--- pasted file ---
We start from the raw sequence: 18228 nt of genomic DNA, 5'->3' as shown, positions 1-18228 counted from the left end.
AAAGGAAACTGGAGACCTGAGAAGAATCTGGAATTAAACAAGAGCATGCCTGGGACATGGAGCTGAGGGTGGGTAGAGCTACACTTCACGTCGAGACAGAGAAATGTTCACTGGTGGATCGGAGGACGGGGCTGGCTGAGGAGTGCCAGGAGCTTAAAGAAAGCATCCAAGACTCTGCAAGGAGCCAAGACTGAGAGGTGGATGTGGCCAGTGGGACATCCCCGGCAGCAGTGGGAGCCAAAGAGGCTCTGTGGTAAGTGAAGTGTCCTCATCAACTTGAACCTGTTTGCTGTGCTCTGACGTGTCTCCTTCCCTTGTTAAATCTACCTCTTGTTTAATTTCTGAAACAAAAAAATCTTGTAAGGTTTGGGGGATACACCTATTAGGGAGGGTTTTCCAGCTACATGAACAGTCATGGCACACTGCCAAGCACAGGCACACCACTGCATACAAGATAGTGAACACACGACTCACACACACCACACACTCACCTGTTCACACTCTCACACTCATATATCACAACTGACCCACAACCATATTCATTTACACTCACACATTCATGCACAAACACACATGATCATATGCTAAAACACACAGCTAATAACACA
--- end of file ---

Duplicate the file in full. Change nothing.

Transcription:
We start from the raw sequence: 18228 nt of genomic DNA, 5'->3' as shown, positions 1-18228 counted from the left end.
AAAGGAAACTGGAGACCTGAGAAGAATCTGGAATTAAACAAGAGCATGCCTGGGACATGGAGCTGAGGGTGGGTAGAGCTACACTTCACGTCGAGACAGAGAAATGTTCACTGGTGGATCGGAGGACGGGGCTGGCTGAGGAGTGCCAGGAGCTTAAAGAAAGCATCCAAGACTCTGCAAGGAGCCAAGACTGAGAGGTGGATGTGGCCAGTGGGACATCCCCGGCAGCAGTGGGAGCCAAAGAGGCTCTGTGGTAAGTGAAGTGTCCTCATCAACTTGAACCTGTTTGCTGTGCTCTGACGTGTCTCCTTCCCTTGTTAAATCTACCTCTTGTTTAATTTCTGAAACAAAAAAATCTTGTAAGGTTTGGGGGATACACCTATTAGGGAGGGTTTTCCAGCTACATGAACAGTCATGGCACACTGCCAAGCACAGGCACACCACTGCATACAAGATAGTGAACACACGACTCACACACACCACACACTCACCTGTTCACACTCTCACACTCATATATCACAACTGACCCACAACCATATTCATTTACACTCACACATTCATGCACAAACACACATGATCATATGCTAAAACACACAGCTAATAACACA